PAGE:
Telephone Services

Trade and Industry written question – answered on 21st July 2005.

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Photo of John Hemming John Hemming Liberal Democrat, Birmingham, Yardley

To ask the Secretary of State for Trade and Industry what recent steps the Department has taken to prevent silent telephone calls by commercial power diallers; and if the Department will support a policy of introducing recorded messages to inform recipients of silent telephone calls of what has happened.

Photo of Alun Michael Alun Michael Minister of State (State (Industry and the Regions)), Department of Trade and Industry

The Department introduced the Telephone Preference Service scheme, under the Telecommunications (Data Protection and Privacy) Regulations 1999, which provides protection to subscribers from unsolicited direct marketing calls. Although the Telephone Preference Service was not designed to provide a solution to silent calls, consumers who register receive significantly fewer marketing calls, including silent calls that are made by commercial power diallers. Marketing calls are the only calls which are eliminated by registering for this service.

The Communications Act 2003 confers powers on the Office of Communications (Ofcom) to regulate forms of behaviour, which fall within the Act's definition of persistent misuse of an electronic communications network or service. Silent calls made by commercial power diallers are an example of behaviour, which might represent persistent misuse. Ofcom took action against two companies on 30 April 2004, which were found to have generated unacceptably high levels of unsolicited silent calls. Ofcom initiated a second investigation into one of the companies to ascertain whether the company is complying with the undertakings that were given following their initial action. In addition, Ofcom has launched an investigation into a further seven companies, whom they suspect were making silent calls.

The Department is in discussions with Ofcom about providing a solution to silent calls and in particular a policy of introducing recorded messages to inform recipients of silent calls of what has happened. We will carefully consider all aspects of this possible solution.

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Peter Swithinbank
Posted on 27 Jul 2005 10:58 pm (Report this annotation)

I am now receiving a significant number of unsolicited calls from overseas, which, I was advised by the BT operator, are not regulated by the Telephone Preference Service. I checked up on one of the callers and I found out the caller was a UK registered telecommunications supplier which had obviously chosen to flout the spirit as well as the rule of the TPS by originating the call from India.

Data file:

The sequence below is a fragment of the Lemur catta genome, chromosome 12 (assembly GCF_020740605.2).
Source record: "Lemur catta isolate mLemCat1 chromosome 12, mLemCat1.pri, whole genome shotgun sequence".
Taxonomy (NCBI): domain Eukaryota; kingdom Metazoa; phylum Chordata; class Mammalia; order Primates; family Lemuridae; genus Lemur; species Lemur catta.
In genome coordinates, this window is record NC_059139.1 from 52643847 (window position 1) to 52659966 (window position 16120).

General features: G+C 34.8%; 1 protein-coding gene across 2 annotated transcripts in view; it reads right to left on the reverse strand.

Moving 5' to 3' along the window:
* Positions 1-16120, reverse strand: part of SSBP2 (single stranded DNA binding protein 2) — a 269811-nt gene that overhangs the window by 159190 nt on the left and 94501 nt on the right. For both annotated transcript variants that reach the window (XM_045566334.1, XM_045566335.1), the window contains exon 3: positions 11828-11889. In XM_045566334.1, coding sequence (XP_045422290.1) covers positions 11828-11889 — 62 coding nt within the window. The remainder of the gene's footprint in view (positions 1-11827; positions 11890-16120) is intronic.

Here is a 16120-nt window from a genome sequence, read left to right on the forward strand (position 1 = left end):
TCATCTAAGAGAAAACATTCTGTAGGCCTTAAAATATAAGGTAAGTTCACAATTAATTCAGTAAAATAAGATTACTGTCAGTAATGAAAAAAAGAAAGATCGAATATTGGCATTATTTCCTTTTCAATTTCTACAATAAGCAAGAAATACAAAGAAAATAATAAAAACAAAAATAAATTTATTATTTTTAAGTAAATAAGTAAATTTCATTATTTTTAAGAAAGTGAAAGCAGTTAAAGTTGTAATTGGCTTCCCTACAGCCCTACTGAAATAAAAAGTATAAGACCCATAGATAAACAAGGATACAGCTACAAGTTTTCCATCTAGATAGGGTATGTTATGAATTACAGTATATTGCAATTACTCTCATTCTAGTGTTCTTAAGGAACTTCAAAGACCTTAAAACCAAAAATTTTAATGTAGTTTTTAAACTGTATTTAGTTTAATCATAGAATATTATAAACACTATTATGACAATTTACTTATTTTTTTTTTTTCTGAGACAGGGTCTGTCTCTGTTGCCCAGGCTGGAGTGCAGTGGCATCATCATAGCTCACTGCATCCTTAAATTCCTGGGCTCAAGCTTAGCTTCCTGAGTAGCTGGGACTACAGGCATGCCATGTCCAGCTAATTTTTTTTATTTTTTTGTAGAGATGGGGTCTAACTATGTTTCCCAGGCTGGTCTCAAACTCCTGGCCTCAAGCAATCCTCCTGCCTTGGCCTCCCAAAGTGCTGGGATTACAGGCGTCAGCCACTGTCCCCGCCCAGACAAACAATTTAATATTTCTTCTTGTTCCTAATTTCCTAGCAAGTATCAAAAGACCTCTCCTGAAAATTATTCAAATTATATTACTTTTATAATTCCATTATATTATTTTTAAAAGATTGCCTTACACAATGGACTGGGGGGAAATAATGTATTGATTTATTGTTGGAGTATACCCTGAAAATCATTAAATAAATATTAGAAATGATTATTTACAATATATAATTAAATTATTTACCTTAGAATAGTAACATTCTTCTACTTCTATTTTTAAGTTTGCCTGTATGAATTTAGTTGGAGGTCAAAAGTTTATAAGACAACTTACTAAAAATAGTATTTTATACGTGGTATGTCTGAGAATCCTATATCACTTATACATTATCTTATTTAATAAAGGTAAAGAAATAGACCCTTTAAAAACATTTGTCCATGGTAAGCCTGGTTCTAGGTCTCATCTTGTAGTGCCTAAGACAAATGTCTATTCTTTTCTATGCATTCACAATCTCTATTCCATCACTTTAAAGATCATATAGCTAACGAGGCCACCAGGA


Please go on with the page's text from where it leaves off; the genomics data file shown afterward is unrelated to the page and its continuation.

Silent Calls Victim
Posted on 28 Jul 2005 3:49 am (Report this annotation)


Is it Toucan or One-Tel? They both call me regularly from overseas.

The person you spoke to at BT was not quite on the ball here. Some sympathy is due, as the regulatory structures in this area are very complex.

There are many overseas companies, with no UK presence, who cause this type of nuisance and are indeed beyond the jurisdiction of the regulators.

In your case the UK telecommunications suppliers are caught in three different ways, even if they make the calls from offshore.

1. If you are registered with the TPS they are breaching regulation 21 of the Privacy and Electronic Communication Regulations 2003.

You should complain, not to the TPS company, but to the Office of the Information Commissioner -

Demand that they take action in respect of what is likley to be a systemic flaw in the companies' procedures, rather than a slip that caused them to call your number by mistake. Simply getting them not to call you again does not completely solve the problem.

2. As they will undoubtedly be using an automated dialler they are engaged in activity that will result in some Silent Calls and are therefore liable to action by Ofcom for "persistent misuse of a telecommunications network". (This applies regardless of whether the person being called is registered with the TPS).

This is what is covered by the question and the reply from Mr Michael.

Toucan are one of the seven companies currently being investigated by Ofcom. There is no reason why your reports could not be added to the files which Ofcom have on many companies -

3. In addition to its general responsibilities for persistent misuse by anyone, Ofcom has special responsibility for regulating all aspects of the sales activities of telecommunications suppliers.

By calling someone registered with the TPS they have breached a mandatory condition of their Code of Practice on mis-selling. Normally this would be reported to the company and resolved using an "Alternative Dispute Resolution" procedure handled by another company. As you are not actually a customer you cannot follow this route and so you should report this to Ofcom -

I doubt that the person you spoke to in the BT call centre would have all of this information at their fingertips.

For lots on the campaign against Silent Calls and other related nuisance please visit